Commissioner Daniel Correa, noting that Aug. 31 to Oct. 1 was a “short time,” was prepared to deny the project entirely. “I have problems with the initial study,” he said. “There’s four things: aesthetics, biology, wildlife, and soil. How many trees will be cut down? What birds are nesting there? Will grading impact neighboring property? How is the soil going to be treated? I read the whole study. I didn’t find answers.”
Gladson and Correa voted against approving the tract map; Commissioners Doug Willits, Ernie Glasgow and Dave Simpson voted “yes.”
“I’m sorry OPA didn’t have time to look at it,” Willits said. “It could have been a great resource, but you missed the window.”
Ernie Glasgow admitted he had some concerns, but in the end believed, “We have to trust our staff to say it fits within the plan.”
Simpson agreed that OPA had missed its opportunity to offer input prior to the planning commission hearing. “But,” he said, “OPA can have comments in time for the city council meeting.”
Snubbed but not subdued
That’s exactly what OPA did. The board held a public hearing on the tract map, Oct. 17, inviting comments from residents. The meeting room at Moreno’s Restaurant was filled with people who had a stake in the process, but neither Frank Elfend nor any Milan representative was among them.
“Normally we start public hearings with a presentation by the applicant,” Don Bradley told the audience, “but he’s not here. Is anyone from Milan here?” he asked.
“Well, I guess we know what they think of us,” an audience member muttered loud enough to be heard.
Bradley reminded the public that the horse arena property was zoned for housing and the planned one-acre parcels adhere to the community’s specific plan.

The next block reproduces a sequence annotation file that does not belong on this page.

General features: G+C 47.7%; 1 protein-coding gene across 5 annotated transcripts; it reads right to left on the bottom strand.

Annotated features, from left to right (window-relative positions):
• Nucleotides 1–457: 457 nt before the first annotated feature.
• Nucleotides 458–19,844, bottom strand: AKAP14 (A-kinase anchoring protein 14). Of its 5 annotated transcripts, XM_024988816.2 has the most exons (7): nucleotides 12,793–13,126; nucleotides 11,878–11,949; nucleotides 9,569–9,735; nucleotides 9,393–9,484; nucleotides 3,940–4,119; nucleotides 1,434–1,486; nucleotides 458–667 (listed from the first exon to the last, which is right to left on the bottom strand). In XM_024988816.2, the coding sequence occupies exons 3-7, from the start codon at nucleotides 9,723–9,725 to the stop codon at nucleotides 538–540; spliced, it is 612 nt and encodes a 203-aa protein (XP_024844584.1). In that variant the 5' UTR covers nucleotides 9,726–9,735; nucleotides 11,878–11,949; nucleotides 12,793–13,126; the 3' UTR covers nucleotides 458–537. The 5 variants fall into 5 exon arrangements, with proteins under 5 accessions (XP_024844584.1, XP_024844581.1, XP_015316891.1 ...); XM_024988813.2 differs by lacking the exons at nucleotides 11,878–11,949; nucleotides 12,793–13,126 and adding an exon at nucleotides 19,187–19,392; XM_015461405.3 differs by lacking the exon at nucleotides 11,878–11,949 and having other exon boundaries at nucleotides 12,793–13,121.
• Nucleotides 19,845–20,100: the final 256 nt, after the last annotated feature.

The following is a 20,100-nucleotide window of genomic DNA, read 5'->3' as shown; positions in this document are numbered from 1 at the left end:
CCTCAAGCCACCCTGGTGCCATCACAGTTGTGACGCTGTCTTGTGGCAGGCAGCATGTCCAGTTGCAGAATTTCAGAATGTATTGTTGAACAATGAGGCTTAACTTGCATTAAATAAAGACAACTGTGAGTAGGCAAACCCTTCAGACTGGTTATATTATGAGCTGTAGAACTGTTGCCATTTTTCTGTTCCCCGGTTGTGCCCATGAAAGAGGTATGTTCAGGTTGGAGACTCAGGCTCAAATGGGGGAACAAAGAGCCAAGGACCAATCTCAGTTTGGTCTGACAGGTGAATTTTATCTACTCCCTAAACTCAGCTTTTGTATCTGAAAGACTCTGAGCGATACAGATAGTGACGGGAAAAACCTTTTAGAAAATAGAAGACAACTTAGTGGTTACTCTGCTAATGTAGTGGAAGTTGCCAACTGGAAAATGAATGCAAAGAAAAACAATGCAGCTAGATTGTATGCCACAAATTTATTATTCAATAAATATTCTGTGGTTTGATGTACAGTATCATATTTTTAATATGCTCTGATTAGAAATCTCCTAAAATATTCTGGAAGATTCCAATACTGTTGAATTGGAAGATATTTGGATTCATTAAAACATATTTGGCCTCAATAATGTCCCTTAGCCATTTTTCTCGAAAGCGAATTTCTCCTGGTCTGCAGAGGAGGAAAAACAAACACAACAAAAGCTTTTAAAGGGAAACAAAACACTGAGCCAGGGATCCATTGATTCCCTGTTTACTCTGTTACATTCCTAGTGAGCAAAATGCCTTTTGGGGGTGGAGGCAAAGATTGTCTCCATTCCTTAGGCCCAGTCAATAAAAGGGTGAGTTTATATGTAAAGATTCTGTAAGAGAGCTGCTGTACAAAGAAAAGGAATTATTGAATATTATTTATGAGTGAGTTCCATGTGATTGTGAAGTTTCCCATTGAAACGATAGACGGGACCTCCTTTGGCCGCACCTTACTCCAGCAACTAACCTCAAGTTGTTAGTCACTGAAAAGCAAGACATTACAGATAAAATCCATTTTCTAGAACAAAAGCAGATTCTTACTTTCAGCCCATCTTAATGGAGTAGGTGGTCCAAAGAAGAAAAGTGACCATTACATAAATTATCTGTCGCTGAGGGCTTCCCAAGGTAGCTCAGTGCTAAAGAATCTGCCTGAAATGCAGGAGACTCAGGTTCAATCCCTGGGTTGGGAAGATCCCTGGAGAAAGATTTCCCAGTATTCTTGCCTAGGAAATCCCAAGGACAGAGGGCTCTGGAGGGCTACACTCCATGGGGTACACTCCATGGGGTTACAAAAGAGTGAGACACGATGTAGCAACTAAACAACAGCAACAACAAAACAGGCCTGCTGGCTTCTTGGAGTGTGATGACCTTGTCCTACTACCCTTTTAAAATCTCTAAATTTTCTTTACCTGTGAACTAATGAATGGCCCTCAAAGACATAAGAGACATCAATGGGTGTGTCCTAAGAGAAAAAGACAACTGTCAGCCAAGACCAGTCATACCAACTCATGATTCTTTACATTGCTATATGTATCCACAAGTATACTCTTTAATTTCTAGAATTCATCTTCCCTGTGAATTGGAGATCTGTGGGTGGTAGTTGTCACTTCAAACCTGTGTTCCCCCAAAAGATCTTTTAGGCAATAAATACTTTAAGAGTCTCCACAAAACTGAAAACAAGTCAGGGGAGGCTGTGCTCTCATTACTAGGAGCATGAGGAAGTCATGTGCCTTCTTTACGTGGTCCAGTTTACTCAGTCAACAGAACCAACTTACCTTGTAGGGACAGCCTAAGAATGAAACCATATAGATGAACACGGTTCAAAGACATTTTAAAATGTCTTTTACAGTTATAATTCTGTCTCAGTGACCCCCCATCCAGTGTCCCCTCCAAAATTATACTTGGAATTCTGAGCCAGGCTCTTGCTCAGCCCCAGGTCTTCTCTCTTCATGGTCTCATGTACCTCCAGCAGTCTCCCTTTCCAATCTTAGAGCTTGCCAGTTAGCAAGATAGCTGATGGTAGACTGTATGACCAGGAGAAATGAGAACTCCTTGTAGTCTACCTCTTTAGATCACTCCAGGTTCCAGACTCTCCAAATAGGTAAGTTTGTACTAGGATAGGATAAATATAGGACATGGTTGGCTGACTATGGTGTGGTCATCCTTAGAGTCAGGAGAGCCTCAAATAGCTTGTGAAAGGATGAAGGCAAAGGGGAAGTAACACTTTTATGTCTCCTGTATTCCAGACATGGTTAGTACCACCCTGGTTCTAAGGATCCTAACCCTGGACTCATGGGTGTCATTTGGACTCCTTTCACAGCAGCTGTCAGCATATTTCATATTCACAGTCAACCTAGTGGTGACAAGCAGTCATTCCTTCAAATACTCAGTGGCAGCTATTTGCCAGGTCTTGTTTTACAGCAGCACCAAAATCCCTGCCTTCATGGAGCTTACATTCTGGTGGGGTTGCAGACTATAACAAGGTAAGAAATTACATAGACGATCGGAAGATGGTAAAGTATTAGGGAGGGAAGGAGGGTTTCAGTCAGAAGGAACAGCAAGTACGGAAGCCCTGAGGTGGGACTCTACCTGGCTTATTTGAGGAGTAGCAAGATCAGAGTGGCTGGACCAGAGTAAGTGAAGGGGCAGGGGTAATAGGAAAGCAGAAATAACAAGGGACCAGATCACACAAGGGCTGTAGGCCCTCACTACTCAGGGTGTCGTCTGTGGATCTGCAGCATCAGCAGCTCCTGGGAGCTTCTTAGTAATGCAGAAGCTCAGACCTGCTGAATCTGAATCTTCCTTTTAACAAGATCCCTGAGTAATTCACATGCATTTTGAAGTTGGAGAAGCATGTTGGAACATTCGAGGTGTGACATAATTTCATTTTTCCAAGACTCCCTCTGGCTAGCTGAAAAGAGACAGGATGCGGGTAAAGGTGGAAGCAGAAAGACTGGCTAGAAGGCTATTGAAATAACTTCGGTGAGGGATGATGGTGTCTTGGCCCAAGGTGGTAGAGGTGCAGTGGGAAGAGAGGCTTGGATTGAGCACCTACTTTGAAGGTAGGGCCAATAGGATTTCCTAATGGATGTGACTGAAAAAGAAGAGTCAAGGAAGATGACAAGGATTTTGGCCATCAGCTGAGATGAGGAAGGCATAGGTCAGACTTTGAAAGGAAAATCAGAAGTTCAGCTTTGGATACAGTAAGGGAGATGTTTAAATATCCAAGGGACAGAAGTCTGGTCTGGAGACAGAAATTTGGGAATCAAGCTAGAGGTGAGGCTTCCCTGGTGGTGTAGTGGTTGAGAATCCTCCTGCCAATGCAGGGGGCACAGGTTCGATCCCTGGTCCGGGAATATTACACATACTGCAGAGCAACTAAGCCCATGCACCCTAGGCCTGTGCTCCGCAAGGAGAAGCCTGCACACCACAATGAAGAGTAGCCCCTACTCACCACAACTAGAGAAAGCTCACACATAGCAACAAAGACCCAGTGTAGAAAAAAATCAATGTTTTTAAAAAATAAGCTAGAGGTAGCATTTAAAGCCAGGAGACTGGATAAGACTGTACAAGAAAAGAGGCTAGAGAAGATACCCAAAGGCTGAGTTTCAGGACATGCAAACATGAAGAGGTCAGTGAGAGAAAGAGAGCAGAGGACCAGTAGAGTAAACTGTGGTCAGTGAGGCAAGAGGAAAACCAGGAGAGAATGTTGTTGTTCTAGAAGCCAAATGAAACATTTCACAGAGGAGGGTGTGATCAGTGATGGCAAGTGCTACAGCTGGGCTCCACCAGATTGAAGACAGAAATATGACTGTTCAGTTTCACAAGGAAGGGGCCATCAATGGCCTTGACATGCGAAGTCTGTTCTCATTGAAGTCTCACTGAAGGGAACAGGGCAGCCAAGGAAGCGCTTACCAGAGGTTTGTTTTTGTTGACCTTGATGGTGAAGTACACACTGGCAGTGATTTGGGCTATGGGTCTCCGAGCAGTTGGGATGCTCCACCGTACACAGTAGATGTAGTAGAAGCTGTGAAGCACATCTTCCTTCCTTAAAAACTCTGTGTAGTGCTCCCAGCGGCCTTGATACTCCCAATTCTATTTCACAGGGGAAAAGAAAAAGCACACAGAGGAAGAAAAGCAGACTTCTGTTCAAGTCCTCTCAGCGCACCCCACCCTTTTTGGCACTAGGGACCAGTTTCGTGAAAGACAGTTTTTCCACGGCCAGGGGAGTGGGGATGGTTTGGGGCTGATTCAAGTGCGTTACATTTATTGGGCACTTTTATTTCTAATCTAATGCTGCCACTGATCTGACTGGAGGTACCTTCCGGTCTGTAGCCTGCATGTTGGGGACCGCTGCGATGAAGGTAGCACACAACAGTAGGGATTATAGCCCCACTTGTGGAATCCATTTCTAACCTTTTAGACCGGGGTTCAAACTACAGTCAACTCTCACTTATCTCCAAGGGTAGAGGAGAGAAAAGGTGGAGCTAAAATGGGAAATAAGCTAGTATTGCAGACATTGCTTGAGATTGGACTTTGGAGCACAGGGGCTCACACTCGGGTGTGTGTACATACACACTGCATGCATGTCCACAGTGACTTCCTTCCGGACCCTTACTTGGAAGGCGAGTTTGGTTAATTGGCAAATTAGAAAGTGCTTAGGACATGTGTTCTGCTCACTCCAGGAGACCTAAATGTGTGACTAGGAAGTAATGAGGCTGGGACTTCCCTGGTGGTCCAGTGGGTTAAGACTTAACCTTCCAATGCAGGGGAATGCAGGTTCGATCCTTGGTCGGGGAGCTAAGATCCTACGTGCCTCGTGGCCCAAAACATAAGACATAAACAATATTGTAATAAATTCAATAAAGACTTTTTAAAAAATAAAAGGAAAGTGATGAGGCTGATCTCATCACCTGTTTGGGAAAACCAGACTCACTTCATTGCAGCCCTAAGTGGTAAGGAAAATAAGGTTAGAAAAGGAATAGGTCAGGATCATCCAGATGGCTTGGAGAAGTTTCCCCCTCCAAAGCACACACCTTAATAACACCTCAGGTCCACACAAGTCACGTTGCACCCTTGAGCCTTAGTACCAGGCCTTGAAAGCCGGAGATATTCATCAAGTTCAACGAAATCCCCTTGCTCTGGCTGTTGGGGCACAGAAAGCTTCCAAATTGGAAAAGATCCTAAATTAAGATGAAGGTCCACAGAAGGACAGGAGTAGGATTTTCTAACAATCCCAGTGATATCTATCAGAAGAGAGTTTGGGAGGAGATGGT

The OPA plan has a checklist of features that new developments must meet to be in compliance. Streetlights, for example, are a non-starter. “I see four streetlights on the map,” neighbor Lucy Busbee noted. “One of them will shine into my bedroom window. I don’t see lights anywhere else in OPA.”
Devil’s in the details
There are none. Neither are curbs, gutters or sidewalks, all of which were included in Milan’s tract map, and called out by speakers at the hearing. In addition to “rural roads,” the OPA plan standards include space to keep animals and trails to ride horses. While the lots are large enough to accommodate animal keeping, residents want assurances that anything built there would be advertised as “equestrian.” They also opposed putting a horse trail along busy Santiago Canyon Road, as the tract map indicated.
The community review also questioned runoff. Will it go into Handy Creek? What are downstream and upstream impacts? And trails. Who will maintain them? An HOA? What about slope issues? How much grading will be done? What will the houses look like? The recurring theme, however, was “stick to the specific plan.”
“It’s clear how much our community loves this community,” Bradley summarized.
The next city council meeting will be Nov. 13. Based on the identified conflicts with the specific plan, the additional issues raised, and because Frank Elfend did not attend, the OPA Board agreed to recommend that the council send the project back to the planning commission for further consideration.